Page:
In a world with companies like Walmart sitting on inventories of more than $46 billion, it’s hard to imagine that 2020 will become known as the “year of shortages.”
Back in March and April, we all know the story; you couldn’t get your hands on toilet paper.
By May and June, odd shortages popped up in things like yeast for an unexpected breadmaking fad sweeping the world.
Now, we face a different and potentially much direr set of shortages.
With three different vaccines coming to market in the next month or two, specialty medical products have been in focus. First, stories about special freezers for storing the vaccines started popping up.
Now, as we near crunch time, it’s the vials themselves in severe shortage.
It seems like a relatively easy task to just make a few million extra glass vials to put these vaccines in. But regular glass won’t do.
For the last 100 years, borosilicate glass was the only approved material to store such things. And there’s a shortage of those.
But as 2020 is the year of the shortage, it is also the year of innovation.
One of the world’s largest medical vial makers recently got a new material approved.
Corning Inc. (NYSE: GLW) launched the “Valor Vial” and has already been applauded for this development.
Back in May, the company signed a deal with Pfizer to use those new vials, which are made through a brand-new strengthening process with unique chemical compounds, for the eventual vaccine.
Since Pfizer is among the early winners of first-to-market vaccines for COVID, it stands to reason Corning hit the jackpot.
So, what does this mean for investors?
Short-Term Panic Manufacturing
While the vaccine doesn’t need to be stored in this new type of vial, the rest of the market isn’t prepared either.
In fact, there’s a huge shortage of medical vials of all sorts. The vice president of strategy at Schott, the largest medical glass producer, was even shocked that demand is so high.
As of right now, all of the majors, including GLW, Schott, West Pharmaceutical Services and upcoming SiO2 are entering crunch time. SiO2, a much smaller private company is on the verge of launching its own new type of vial using plastics with just glass coatings.
In any event, this is a situation where the competition these companies face isn’t with each other. Instead, they are all competing against time.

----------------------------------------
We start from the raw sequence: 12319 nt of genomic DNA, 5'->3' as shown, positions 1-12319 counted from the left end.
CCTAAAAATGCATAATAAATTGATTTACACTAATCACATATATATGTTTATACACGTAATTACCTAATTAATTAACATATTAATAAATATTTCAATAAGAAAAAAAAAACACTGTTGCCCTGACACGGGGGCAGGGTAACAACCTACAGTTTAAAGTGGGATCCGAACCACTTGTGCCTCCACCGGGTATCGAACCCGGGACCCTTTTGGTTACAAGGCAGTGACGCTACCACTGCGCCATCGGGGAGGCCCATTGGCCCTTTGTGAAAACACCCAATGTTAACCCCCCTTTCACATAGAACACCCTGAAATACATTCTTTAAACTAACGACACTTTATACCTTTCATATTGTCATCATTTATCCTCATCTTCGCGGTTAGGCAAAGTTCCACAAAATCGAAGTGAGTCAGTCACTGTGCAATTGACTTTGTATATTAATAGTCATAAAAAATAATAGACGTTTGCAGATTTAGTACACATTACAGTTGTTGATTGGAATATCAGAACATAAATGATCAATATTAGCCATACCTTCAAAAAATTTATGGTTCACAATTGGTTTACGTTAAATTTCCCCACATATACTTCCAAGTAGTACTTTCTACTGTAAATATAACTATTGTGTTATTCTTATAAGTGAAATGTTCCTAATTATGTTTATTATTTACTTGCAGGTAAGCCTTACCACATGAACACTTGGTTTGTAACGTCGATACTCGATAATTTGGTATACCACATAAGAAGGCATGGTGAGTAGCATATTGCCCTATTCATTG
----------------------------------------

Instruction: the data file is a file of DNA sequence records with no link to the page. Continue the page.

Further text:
Just yesterday, Pfizer reported supply chain problems limiting the number of vaccines it can produce this year. It planned on making 50 million doses by the end of the month. Now, it looks like it will fall far short.
Not all of this supply bottleneck is due to vials. But it is likely one of many issues the “Operation Warp Speed” program will face.
Corning and its counterparts are now entering a panic mode to produce more vials.
Some, like Schott, seem desperately behind the game. It is spending $1 billion to ramp up production. But experts expect that will take years, not the months we have.
Corning, for its part, seems like the best viable play here. Along with its supply contract with Pfizer and its new patented glass vial, Corning was also granted $204 million in government money to get things going under Operation Warp Speed.
The company isn’t cheap. It has already had a stellar year, doubling from its March lows.
But in the short term, with the pressure on and shortages hitting headlines, there’s still room for it to double again.
I can’t recommend you hold this play long term. But in the immediate landscape, it is a strong emerging profit opportunity to play yet another 2020 supply shortage.
Joshua M. Belanger
Joshua Belanger is founder of CounterVest and the editor of Hot Money Trader. He has been providing ordinary investors blockbuster returns since 2008. In 2018, the average return of Hot Money Trader beat the markets by over 15%
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